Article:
Skip to main content

17: Pricing and Output Policies in Perfect Competition and Monopoly

In Perfect Competition:

Prices are determined by the market forces of demand and supply. All firms are price takers.
Demand Curve is perfectly elastic. Average Revenue (AR) and Marginal Revenue (MR) remain the same. Price is determined where Marginal Cost (MC) equals Average Cost (AC).

In a Monopoly:

Either price or output is set by the firm. Firm is a price maker. Demand Curve slopes downwards. It is also the market demand curve. Average Revenue (AR) and Marginal Revenue (MR) will fall. Price is determined at a point which is higher than Marginal Cost (MC) and Average Cost (AC). 

Differences between Perfect Competition and Monopoly

Perfect Competition
Many suppliers
Single supplier
Firms are price takers
Firm is a price maker
Small scale production
Large scale production, economies of scale
High Average Cost
Lower Average Cost
Lower selling price due to competition
Higher selling price
Enjoys Normal profit
Enjoys Abnormal profit
No serious barriers to entry
Entry restricted by various barriers
Competition leads to efficiency
No competition

Reasons for discouraging monopolies

  • It restricts supply and raises revenue 
  • It makes excessive profits 
  • Lack of competition leading to inefficiency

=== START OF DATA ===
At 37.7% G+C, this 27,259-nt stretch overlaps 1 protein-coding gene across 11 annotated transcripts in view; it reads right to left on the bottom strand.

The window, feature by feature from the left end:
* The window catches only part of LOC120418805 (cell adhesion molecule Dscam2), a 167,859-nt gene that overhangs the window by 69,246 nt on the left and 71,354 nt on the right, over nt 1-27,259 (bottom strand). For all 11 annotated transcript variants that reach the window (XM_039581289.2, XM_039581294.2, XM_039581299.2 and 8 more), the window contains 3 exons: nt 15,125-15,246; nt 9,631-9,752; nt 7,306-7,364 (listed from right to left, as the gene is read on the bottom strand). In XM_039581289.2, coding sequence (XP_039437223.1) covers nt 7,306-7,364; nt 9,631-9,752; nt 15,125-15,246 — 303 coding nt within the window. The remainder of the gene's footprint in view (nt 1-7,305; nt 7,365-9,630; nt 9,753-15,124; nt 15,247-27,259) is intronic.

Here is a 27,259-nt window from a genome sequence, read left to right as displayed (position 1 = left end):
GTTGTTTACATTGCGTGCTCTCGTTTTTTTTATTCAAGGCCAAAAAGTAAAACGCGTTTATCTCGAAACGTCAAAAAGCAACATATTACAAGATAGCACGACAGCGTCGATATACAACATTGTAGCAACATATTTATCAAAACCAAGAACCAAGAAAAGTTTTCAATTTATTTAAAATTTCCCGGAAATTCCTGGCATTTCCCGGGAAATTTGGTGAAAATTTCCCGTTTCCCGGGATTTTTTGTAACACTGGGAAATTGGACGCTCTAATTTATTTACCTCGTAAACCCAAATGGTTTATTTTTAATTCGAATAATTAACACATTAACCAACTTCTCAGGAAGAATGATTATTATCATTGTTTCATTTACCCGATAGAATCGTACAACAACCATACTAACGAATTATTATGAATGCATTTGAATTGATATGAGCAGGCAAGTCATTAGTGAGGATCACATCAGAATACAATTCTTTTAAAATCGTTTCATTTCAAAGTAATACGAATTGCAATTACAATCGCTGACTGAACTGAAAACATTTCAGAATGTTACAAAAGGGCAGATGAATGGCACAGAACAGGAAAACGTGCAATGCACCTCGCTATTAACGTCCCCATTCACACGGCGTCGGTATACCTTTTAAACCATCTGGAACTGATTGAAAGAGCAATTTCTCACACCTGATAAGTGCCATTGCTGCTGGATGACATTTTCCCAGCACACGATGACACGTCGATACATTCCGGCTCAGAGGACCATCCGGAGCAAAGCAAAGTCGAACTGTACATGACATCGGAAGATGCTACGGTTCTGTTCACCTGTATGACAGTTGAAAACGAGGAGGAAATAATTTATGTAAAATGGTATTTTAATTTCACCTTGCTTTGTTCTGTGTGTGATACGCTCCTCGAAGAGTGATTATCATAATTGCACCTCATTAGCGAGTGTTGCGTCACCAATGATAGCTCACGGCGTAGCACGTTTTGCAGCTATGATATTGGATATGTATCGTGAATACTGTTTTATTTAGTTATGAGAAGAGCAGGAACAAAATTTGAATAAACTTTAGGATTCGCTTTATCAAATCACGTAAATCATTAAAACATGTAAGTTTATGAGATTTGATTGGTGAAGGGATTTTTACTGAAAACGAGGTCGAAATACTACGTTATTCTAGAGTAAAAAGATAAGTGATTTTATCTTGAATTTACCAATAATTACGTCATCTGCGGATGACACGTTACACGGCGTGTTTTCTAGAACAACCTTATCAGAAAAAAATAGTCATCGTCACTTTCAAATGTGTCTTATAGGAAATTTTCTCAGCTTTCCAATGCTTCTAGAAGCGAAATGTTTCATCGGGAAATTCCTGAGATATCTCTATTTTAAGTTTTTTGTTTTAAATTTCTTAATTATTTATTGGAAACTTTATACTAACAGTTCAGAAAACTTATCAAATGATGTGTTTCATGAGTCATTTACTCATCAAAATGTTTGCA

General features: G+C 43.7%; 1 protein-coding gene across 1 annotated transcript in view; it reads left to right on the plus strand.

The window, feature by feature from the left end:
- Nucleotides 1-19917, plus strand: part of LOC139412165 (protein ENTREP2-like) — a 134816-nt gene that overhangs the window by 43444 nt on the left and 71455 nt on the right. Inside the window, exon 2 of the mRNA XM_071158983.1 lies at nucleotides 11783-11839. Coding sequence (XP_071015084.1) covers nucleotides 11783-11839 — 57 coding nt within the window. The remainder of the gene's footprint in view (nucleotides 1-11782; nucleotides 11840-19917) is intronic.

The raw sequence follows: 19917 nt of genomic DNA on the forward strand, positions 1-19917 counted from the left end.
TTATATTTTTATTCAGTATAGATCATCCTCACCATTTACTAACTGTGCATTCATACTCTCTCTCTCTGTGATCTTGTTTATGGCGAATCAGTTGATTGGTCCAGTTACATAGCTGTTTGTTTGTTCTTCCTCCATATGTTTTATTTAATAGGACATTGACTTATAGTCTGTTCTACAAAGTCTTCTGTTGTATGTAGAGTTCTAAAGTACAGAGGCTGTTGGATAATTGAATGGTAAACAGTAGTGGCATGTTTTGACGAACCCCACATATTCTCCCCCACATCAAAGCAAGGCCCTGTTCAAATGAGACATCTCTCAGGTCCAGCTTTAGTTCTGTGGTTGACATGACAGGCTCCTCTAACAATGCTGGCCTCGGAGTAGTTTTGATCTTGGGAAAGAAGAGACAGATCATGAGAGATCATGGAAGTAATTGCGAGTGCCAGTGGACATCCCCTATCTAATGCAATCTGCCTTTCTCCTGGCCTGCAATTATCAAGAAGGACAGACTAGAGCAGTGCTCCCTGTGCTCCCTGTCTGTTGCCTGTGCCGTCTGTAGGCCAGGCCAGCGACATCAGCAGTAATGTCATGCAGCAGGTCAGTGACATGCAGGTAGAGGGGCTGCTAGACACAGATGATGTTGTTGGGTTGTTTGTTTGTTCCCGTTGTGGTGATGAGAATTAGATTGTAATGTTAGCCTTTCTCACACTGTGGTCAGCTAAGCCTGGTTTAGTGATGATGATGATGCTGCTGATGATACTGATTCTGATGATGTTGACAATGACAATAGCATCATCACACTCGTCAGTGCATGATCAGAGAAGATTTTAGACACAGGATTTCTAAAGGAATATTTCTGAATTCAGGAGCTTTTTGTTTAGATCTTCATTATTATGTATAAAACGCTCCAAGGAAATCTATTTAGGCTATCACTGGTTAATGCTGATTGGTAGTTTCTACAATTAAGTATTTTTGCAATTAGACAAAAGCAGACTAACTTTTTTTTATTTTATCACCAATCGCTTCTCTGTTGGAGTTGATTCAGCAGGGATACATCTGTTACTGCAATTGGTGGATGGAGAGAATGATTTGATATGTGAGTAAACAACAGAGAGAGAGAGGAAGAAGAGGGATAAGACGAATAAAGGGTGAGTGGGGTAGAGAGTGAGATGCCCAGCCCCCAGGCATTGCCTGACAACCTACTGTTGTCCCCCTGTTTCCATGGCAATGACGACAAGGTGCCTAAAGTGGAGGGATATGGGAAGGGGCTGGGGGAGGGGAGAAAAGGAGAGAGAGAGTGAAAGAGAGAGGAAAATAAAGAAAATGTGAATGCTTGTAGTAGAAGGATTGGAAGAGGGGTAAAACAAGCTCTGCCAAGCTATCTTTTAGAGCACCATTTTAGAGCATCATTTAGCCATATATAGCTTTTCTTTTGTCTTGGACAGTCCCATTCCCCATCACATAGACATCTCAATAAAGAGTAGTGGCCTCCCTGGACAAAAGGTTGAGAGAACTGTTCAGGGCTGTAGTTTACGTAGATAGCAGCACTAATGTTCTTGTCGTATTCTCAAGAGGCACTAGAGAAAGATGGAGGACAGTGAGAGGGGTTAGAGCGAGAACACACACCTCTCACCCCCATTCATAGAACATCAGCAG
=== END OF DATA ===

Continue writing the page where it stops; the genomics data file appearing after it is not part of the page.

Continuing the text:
• Less varieties of goods and services 
  • Restricts new ideas 
  • Limits new products etc 

Popular posts from this blog

Factors of Production and their Rewards

Type Definition Reward Land Labour Capital Enterprise All natural resources The physical and mental works of people All man made tools and machines All managers and organizers Rent Salary/Wage Interest Profit/Loss

Factors Affecting Geographical Mobility of Labour

Geographical Mobility of Labour refers to the movement of workers from one place to another place.  It depends upon; ·     cost of housing ·     cost of relocation ·     availability of social amenities ·     family ties etc

Common Barriers to Occupational Mobility of Labour

Barriers to Occupational Mobility of Labour ·     Lack of natural abilities ·     Lack of qualification ·     Cost and length of training ·     Discrimination ·     Ignorance of available job opportunities Ways to increase Occupational Mobility of Labour ·     By providing training and retraining ·     By organizing job centers